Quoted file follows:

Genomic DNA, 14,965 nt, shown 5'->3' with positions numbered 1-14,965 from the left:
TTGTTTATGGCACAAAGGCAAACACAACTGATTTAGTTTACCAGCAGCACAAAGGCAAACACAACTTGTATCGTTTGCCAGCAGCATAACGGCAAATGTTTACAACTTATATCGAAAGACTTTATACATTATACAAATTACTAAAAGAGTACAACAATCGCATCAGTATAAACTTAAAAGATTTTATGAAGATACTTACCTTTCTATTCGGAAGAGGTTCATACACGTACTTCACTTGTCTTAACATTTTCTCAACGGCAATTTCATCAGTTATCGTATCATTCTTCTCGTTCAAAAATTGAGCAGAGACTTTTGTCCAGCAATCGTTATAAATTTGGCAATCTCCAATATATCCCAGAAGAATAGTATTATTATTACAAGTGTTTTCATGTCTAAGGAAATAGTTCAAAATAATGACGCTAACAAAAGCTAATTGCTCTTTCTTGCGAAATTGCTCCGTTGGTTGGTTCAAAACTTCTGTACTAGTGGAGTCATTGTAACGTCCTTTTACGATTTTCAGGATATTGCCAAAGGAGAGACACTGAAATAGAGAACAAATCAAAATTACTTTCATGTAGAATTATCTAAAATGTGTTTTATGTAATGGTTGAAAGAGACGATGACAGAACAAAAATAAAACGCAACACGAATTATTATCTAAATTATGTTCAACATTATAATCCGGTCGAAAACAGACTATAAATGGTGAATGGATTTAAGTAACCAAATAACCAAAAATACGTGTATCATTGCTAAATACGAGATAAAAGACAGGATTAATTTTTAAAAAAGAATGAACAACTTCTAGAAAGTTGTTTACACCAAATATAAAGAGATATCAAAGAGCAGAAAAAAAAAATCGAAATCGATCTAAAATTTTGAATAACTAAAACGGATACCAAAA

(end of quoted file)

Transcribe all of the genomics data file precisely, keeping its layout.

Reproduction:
Genomic DNA, 14,965 nt, shown 5'->3' with positions numbered 1-14,965 from the left:
TTGTTTATGGCACAAAGGCAAACACAACTGATTTAGTTTACCAGCAGCACAAAGGCAAACACAACTTGTATCGTTTGCCAGCAGCATAACGGCAAATGTTTACAACTTATATCGAAAGACTTTATACATTATACAAATTACTAAAAGAGTACAACAATCGCATCAGTATAAACTTAAAAGATTTTATGAAGATACTTACCTTTCTATTCGGAAGAGGTTCATACACGTACTTCACTTGTCTTAACATTTTCTCAACGGCAATTTCATCAGTTATCGTATCATTCTTCTCGTTCAAAAATTGAGCAGAGACTTTTGTCCAGCAATCGTTATAAATTTGGCAATCTCCAATATATCCCAGAAGAATAGTATTATTATTACAAGTGTTTTCATGTCTAAGGAAATAGTTCAAAATAATGACGCTAACAAAAGCTAATTGCTCTTTCTTGCGAAATTGCTCCGTTGGTTGGTTCAAAACTTCTGTACTAGTGGAGTCATTGTAACGTCCTTTTACGATTTTCAGGATATTGCCAAAGGAGAGACACTGAAATAGAGAACAAATCAAAATTACTTTCATGTAGAATTATCTAAAATGTGTTTTATGTAATGGTTGAAAGAGACGATGACAGAACAAAAATAAAACGCAACACGAATTATTATCTAAATTATGTTCAACATTATAATCCGGTCGAAAACAGACTATAAATGGTGAATGGATTTAAGTAACCAAATAACCAAAAATACGTGTATCATTGCTAAATACGAGATAAAAGACAGGATTAATTTTTAAAAAAGAATGAACAACTTCTAGAAAGTTGTTTACACCAAATATAAAGAGATATCAAAGAGCAGAAAAAAAAAATCGAAATCGATCTAAAATTTTGAATAACTAAAACGGATACCAAAA